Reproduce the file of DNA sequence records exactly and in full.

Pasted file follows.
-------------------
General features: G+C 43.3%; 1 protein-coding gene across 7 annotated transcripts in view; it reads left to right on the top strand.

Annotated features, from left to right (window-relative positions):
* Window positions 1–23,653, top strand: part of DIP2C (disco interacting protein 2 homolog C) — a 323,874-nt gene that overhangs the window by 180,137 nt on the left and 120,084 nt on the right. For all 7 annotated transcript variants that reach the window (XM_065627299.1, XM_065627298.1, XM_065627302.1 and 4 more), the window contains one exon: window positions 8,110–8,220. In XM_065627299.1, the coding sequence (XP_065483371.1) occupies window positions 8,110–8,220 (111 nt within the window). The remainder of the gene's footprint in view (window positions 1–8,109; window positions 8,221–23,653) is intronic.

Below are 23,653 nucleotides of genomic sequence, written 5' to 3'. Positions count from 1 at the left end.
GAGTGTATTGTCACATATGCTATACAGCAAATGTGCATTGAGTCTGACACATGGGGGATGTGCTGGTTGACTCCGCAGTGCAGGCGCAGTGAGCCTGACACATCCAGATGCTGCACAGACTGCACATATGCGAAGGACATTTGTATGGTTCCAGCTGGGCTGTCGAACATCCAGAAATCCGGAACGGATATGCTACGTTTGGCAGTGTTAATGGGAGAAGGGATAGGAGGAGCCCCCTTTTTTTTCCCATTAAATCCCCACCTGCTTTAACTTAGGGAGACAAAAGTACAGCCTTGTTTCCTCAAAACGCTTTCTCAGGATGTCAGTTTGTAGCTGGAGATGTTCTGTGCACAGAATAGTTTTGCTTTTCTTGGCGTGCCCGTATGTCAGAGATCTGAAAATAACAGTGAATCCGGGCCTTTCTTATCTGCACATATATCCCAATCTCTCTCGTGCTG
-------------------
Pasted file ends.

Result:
General features: G+C 43.3%; 1 protein-coding gene across 7 annotated transcripts in view; it reads left to right on the top strand.

Annotated features, from left to right (window-relative positions):
* Window positions 1–23,653, top strand: part of DIP2C (disco interacting protein 2 homolog C) — a 323,874-nt gene that overhangs the window by 180,137 nt on the left and 120,084 nt on the right. For all 7 annotated transcript variants that reach the window (XM_065627299.1, XM_065627298.1, XM_065627302.1 and 4 more), the window contains one exon: window positions 8,110–8,220. In XM_065627299.1, the coding sequence (XP_065483371.1) occupies window positions 8,110–8,220 (111 nt within the window). The remainder of the gene's footprint in view (window positions 1–8,109; window positions 8,221–23,653) is intronic.

Below are 23,653 nucleotides of genomic sequence, written 5' to 3'. Positions count from 1 at the left end.
GAGTGTATTGTCACATATGCTATACAGCAAATGTGCATTGAGTCTGACACATGGGGGATGTGCTGGTTGACTCCGCAGTGCAGGCGCAGTGAGCCTGACACATCCAGATGCTGCACAGACTGCACATATGCGAAGGACATTTGTATGGTTCCAGCTGGGCTGTCGAACATCCAGAAATCCGGAACGGATATGCTACGTTTGGCAGTGTTAATGGGAGAAGGGATAGGAGGAGCCCCCTTTTTTTTCCCATTAAATCCCCACCTGCTTTAACTTAGGGAGACAAAAGTACAGCCTTGTTTCCTCAAAACGCTTTCTCAGGATGTCAGTTTGTAGCTGGAGATGTTCTGTGCACAGAATAGTTTTGCTTTTCTTGGCGTGCCCGTATGTCAGAGATCTGAAAATAACAGTGAATCCGGGCCTTTCTTATCTGCACATATATCCCAATCTCTCTCGTGCTG